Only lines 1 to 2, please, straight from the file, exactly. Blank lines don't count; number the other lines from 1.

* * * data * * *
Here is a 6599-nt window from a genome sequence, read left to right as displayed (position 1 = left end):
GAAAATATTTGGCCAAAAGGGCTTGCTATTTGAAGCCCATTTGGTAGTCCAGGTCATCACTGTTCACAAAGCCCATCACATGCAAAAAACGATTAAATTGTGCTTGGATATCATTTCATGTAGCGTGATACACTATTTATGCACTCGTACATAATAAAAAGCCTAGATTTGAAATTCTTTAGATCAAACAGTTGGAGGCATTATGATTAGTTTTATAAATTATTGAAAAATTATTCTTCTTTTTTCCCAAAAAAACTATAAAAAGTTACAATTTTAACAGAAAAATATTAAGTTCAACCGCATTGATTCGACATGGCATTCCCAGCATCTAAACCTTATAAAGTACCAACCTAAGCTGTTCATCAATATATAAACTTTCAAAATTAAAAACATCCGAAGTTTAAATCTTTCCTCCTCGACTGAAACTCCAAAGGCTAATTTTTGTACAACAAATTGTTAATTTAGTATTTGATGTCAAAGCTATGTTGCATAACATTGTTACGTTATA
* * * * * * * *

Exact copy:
Here is a 6599-nt window from a genome sequence, read left to right as displayed (position 1 = left end):
GAAAATATTTGGCCAAAAGGGCTTGCTATTTGAAGCCCATTTGGTAGTCCAGGTCATCACTGTTCACAAAGCCCATCACATGCAAAAAACGATTAAATTGTGCTTGGATATCATTTCATGTAGCGTGATACACTATTTATGCACTCGTACATAATAAAAAGCCTAGATTTGAAATTCTTTAGATCAAACAGTTGGAGGCATTATGATTAGTTTTATAAATTATTGAAAAATTATTCTTCTTTTTTCCCAAAAAAACTATAAAAAGTTACAATTTTAACAGAAAAATATTAAGTTCAACCGCATTGATTCGACATGGCATTCCCAGCATCTAAACCTTATAAAGTACCAACCTAAGCTGTTCATCAATATATAAACTTTCAAAATTAAAAACATCCGAAGTTTAAATCTTTCCTCCTCGACTGAAACTCCAAAGGCTAATTTTTGTACAACAAATTGTTAATTTAGTATTTGATGTCAAAGCTATGTTGCATAACATTGTTACGTTATA